Glass can break due to defects caused by manufacturing or mishandling (especially during shipping and installation) or when subjected to loads in excess of that for which it was designed. One preventative measure used to minimize risk of breakage due to nickel sulphide (Ni-S) from manufacturing is heat-soaking. In 2012, due to a series of glass railing breakage in Ontario, this treatment became an OBC requirement for tempered balcony railing glass configurations. The code’s Supplementary Bulletin (SB)-13, effective July 2012, calls for heat-soaking of tempered glass when installed within 50 mm (2 in.) of balcony slab edges.

Heat-soaking induces failure in tempered glass with Ni-S inclusions.3 These imperfections are unintentionally incorporated into some glass lites through raw materials used in the manufacturing process. Ni-S inclusions have different thermal properties than the glass—namely, the rate of their thermal expansion is much higher. As such, this differential internal thermal expansion may cause critical Ni-S inclusions to induce spontaneous breakage.

While this process does not eliminate all potentially contaminated glass, it significantly reduces the likelihood of breakage due to Ni-S. Currently, industry consensus is a glass breakage rate of 0.2 per cent due to Ni-S (i.e. two glass lites per 1000) is typically within industry standards.

CC_July13.indd

Differential CRSS distribution per glass.
Differential CRSS distribution per glass.

 

 

 

 

 

 

 

 

QC test methods
There are several quality control test methods that can be used to check whether glass or glazing assemblies meet performance requirements.

GASP analysis
Glazing angle surface polarimeter (GASP) is a common, standardized off-line technique for evaluating surface stress in tempered glass. The Laser GASP is a calibrated device designed to take non-destructive, photoelastic stress readings from a glass lite (Figure 1). It uses photoelasticity (i.e. the principle light will refract proportionally to a stressed medium) to determine the residual surface stress in a lite of thermally strengthened (annealed, heat-strengthened, or tempered) glass.

Using a series of polarizer filters and prisms, a laser is sent through a discretized segment of glass to generate a fringe pattern. This is then read by a camera and projected onto an LCD screen for visual analysis. Due to the effect of photo-retardation in stressed media, the fringe pattern’s angle directly correlates to the amount of stress in the glass and is calibrated specifically for each individual device to ensure accuracy. This means the stress level at any location on any given lite of glass can be determined with a reasonable degree of accuracy.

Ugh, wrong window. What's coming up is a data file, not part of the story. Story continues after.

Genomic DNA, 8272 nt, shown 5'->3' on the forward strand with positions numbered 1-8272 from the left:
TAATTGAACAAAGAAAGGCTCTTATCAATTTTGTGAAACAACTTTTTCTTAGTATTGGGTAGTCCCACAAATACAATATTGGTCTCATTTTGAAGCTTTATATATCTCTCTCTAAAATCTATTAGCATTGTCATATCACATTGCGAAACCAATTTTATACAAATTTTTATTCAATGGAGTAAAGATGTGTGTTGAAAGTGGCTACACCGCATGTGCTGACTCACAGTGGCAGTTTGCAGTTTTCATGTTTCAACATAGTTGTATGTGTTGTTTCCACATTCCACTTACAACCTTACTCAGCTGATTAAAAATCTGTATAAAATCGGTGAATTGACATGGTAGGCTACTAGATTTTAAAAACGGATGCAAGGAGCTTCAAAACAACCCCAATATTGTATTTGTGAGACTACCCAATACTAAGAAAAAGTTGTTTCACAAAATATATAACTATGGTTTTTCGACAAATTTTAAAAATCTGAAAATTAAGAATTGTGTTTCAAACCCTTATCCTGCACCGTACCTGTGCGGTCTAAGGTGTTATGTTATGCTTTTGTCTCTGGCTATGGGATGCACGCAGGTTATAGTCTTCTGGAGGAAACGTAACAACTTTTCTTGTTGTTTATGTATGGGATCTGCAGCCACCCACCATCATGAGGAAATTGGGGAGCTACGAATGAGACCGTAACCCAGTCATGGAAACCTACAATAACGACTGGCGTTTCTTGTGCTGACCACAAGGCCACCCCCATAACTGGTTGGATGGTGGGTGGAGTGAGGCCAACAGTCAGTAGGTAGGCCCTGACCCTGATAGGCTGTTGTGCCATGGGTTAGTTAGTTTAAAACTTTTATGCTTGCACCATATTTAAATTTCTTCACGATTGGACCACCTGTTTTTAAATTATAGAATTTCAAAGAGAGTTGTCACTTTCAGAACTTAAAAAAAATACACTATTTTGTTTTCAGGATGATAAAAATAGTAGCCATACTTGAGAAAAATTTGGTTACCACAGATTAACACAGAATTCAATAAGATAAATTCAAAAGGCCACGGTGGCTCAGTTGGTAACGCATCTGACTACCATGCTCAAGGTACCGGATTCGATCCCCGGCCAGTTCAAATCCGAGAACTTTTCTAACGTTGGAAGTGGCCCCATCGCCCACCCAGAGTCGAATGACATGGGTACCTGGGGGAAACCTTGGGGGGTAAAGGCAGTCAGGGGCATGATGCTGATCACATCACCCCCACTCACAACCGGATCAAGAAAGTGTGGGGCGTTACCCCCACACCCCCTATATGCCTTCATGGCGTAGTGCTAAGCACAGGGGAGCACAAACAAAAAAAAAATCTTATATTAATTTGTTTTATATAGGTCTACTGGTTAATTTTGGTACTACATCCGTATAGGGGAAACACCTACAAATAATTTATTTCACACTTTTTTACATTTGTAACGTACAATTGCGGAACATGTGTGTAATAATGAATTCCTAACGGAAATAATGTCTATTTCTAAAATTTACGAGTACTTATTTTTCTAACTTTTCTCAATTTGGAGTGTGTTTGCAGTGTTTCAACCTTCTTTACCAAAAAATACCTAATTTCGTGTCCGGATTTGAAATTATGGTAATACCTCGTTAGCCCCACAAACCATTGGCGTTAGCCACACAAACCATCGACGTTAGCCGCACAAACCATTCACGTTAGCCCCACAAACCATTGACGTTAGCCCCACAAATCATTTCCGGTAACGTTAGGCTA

The level of stress due to tempering varies slightly from the centre to the edge of a glass lite and along a lite’s length and width. The stresses within heat-treated glass can be affected by other factors related to the manufacturing process, including varying quality control, type of oven used for the tempering process, and operator experience. For example, glass can be stressed non-uniformly if variability exists in the heat treatment process due to poor calibration of the tempering oven or quenching jets.

Large surface-stress variations may result in areas of the glass having strength levels below minimum requirements. This makes the glass more prone to breakage under loading conditions. It also affects the breakage pattern—in other words, larger glass fragments than expected can occur.

A cloud diagram showing CRSS variation per glass lite.
A cloud diagram showing CRSS variation per glass lite.

The average of stress readings in the glass plates is required to exceed the minimum stress level. Figure 2 shows average compressive residual surface stress (CRSS) readings (i.e. level of internal stress in the glass) from some tempered glass samples from different manufacturers. These are based on GASP readings per ASTM C1279, Standard Test Method for Non-destructive Photoelastic Measurement of Edge and Surface Stresses in Annealed, Heat-strengthened, and Fully Tempered Flat Glass.

The average stress readings for glass lites shown ranged from (11,000 to 19,000 psi). As shown, Sources 1 and 3 had lower averages (around [12,800 psi]) when compared to Source 2 ([14,600 psi]) and Source 4 ([16,400 psi]). While CRSS levels for all sources vary significantly, they all meet the minimum requirements of (10,000 psi).

To achieve an average CRSS, ASTM C1048 requires 10 readings for each glass lite (Figure 3). Figure 4 indicates the differential CRSS distribution per lite of glass manufactured from each source. As indicated, some lites had CRSS differentials of more than (6000 psi). A high surface stress differential typically indicates non-uniformity in the tempering process (and likely poor quality control).